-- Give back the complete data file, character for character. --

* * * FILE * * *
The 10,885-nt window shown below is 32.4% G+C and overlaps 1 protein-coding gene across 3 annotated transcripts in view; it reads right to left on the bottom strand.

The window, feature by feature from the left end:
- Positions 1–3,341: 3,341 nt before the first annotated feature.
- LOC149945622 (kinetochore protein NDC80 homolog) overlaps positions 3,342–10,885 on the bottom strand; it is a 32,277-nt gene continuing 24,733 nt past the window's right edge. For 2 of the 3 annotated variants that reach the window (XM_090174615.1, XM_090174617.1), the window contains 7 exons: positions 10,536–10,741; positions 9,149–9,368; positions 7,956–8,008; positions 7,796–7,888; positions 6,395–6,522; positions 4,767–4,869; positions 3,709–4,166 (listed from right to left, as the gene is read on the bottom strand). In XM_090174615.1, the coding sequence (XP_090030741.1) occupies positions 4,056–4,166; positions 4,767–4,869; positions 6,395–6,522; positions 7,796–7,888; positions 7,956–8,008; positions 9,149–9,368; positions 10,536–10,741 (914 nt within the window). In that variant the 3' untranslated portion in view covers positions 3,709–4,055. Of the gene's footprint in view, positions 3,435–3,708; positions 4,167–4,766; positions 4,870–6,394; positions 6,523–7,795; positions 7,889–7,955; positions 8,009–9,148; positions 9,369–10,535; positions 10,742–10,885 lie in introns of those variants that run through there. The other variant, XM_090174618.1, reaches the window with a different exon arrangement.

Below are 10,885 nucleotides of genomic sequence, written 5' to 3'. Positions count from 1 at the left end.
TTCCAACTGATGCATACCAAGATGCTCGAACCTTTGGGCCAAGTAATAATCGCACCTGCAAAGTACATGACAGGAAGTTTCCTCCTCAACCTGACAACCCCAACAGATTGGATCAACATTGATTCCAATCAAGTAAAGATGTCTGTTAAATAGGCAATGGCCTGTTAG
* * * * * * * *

The 10,885-nt window shown below is 32.4% G+C and overlaps 1 protein-coding gene across 3 annotated transcripts in view; it reads right to left on the bottom strand.

The window, feature by feature from the left end:
- Positions 1–3,341: 3,341 nt before the first annotated feature.
- LOC149945622 (kinetochore protein NDC80 homolog) overlaps positions 3,342–10,885 on the bottom strand; it is a 32,277-nt gene continuing 24,733 nt past the window's right edge. For 2 of the 3 annotated variants that reach the window (XM_090174615.1, XM_090174617.1), the window contains 7 exons: positions 10,536–10,741; positions 9,149–9,368; positions 7,956–8,008; positions 7,796–7,888; positions 6,395–6,522; positions 4,767–4,869; positions 3,709–4,166 (listed from right to left, as the gene is read on the bottom strand). In XM_090174615.1, the coding sequence (XP_090030741.1) occupies positions 4,056–4,166; positions 4,767–4,869; positions 6,395–6,522; positions 7,796–7,888; positions 7,956–8,008; positions 9,149–9,368; positions 10,536–10,741 (914 nt within the window). In that variant the 3' untranslated portion in view covers positions 3,709–4,055. Of the gene's footprint in view, positions 3,435–3,708; positions 4,167–4,766; positions 4,870–6,394; positions 6,523–7,795; positions 7,889–7,955; positions 8,009–9,148; positions 9,369–10,535; positions 10,742–10,885 lie in introns of those variants that run through there. The other variant, XM_090174618.1, reaches the window with a different exon arrangement.

Below are 10,885 nucleotides of genomic sequence, written 5' to 3'. Positions count from 1 at the left end.
TTCCAACTGATGCATACCAAGATGCTCGAACCTTTGGGCCAAGTAATAATCGCACCTGCAAAGTACATGACAGGAAGTTTCCTCCTCAACCTGACAACCCCAACAGATTGGATCAACATTGATTCCAATCAAGTAAAGATGTCTGTTAAATAGGCAATGGCCTGTTAG